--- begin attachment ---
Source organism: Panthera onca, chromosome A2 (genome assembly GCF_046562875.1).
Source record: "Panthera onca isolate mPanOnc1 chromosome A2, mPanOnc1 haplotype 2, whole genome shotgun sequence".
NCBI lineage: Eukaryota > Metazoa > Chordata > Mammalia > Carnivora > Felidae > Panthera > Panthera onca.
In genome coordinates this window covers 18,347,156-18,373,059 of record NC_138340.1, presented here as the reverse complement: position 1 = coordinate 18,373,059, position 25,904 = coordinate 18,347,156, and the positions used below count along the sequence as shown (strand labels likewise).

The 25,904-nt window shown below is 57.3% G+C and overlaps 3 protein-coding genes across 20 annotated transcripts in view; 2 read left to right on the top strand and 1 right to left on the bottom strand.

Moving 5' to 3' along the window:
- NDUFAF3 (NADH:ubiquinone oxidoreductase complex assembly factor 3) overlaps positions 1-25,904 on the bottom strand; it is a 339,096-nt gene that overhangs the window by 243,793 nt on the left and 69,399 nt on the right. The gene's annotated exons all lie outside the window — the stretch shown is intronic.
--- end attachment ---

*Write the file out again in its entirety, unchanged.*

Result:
Source organism: Panthera onca, chromosome A2 (genome assembly GCF_046562875.1).
Source record: "Panthera onca isolate mPanOnc1 chromosome A2, mPanOnc1 haplotype 2, whole genome shotgun sequence".
NCBI lineage: Eukaryota > Metazoa > Chordata > Mammalia > Carnivora > Felidae > Panthera > Panthera onca.
In genome coordinates this window covers 18,347,156-18,373,059 of record NC_138340.1, presented here as the reverse complement: position 1 = coordinate 18,373,059, position 25,904 = coordinate 18,347,156, and the positions used below count along the sequence as shown (strand labels likewise).

The 25,904-nt window shown below is 57.3% G+C and overlaps 3 protein-coding genes across 20 annotated transcripts in view; 2 read left to right on the top strand and 1 right to left on the bottom strand.

Moving 5' to 3' along the window:
- NDUFAF3 (NADH:ubiquinone oxidoreductase complex assembly factor 3) overlaps positions 1-25,904 on the bottom strand; it is a 339,096-nt gene that overhangs the window by 243,793 nt on the left and 69,399 nt on the right. The gene's annotated exons all lie outside the window — the stretch shown is intronic.